Cell Ranger DNA 1.0 (latest), printed on 01/20/2019
When you first open the MKN-45 tutorial dataset, the heatmap displays copy number data for the entire genome, across the top 16 descendant nodes of the top tree root. Each node represents either a group of cells or an individual cell.
Each rectangle in the heatmap represents either a copy number call or the heterogeneity for a region in the genome, depending on the current mode of the heatmap. When viewing wide segments of the genome, copy number calls and heterogeneity are downsampled and averaged into larger bins. Zooming into narrower regions will reveal calls down to 20kb resolution. Hover over the heatmap to determine the bin range and exact copy number of a particular region.
The genomic region labels display chromosome labels or a genomic range within a chromosome if only one chromosome is displayed. This sample dataset contains Ensembl-style chromosome names which do not contain a chr prefix. The names of the contigs are determined by the reference that is used when running the
You can use the genomic region labels to zoom into the genome. To do so, click on a chromosome label. The genomic region input updates to show the currently visible chromosome. The bins are now also updated to show locations within that chromosome. Click the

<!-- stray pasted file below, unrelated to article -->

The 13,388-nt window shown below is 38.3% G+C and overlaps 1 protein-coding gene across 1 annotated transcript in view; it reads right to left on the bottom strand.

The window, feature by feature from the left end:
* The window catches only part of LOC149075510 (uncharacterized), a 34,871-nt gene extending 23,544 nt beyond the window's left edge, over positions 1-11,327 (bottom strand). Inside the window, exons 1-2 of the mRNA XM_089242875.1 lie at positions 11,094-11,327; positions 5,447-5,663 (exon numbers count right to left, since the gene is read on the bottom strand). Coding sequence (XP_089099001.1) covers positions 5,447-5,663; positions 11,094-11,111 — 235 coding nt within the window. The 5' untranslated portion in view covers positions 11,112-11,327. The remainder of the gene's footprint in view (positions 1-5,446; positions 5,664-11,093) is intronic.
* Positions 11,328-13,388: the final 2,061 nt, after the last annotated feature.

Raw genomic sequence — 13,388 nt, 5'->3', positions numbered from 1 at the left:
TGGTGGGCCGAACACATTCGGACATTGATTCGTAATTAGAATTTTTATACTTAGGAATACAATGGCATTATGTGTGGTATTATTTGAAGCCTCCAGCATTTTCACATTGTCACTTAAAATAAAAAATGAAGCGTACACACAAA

x button in the genomic range selector within the Navigation panel to return to the full genome.
The colors for each bin are referenced in the heatmap legend. Each copy number value is discretized from 0 to 6, then one color for every two copy numbers from 8 to 16 is shown.
You can adjust the coloring of the heatmap through the legend. First, you can highlight regions with a particular copy number. To do so, click on a color box in the legend, and select
Show Only Copy Number X in the menu. You can reset the heatmap by clicking anywhere on the legend and selecting
Show All Copy Numbers.
You can also adjust the white point of the color scale, which may be appropriate for viewing samples with higher natural ploidy. To modify the white point, click on the legend at a color and select
Set White Point to X. All colors less than the new white point becomes a shade of blue, and all colors greater than the white point are a warm color. Reset the white point to 2 by clicking where the legend is
2 and selecting
Set White Point to 2.
You can also view the heterogeneity of nodes through the heatmap. To do so, click on the heatmap mode selector, which will be set to "Copy Num" by default.
In the toolbar, the rightmost button contains settings for the heatmap. Click on the settings button to explore those options.
The max nodes option limits the maximum number of nodes displayed in the heatmap at a time. Selecting higher numbers will display more nodes in the heatmap. However, the browser's performance degrades when 128 or greater is selected. Please exercise caution when setting max nodes to 128 or greater as the interface may become slow.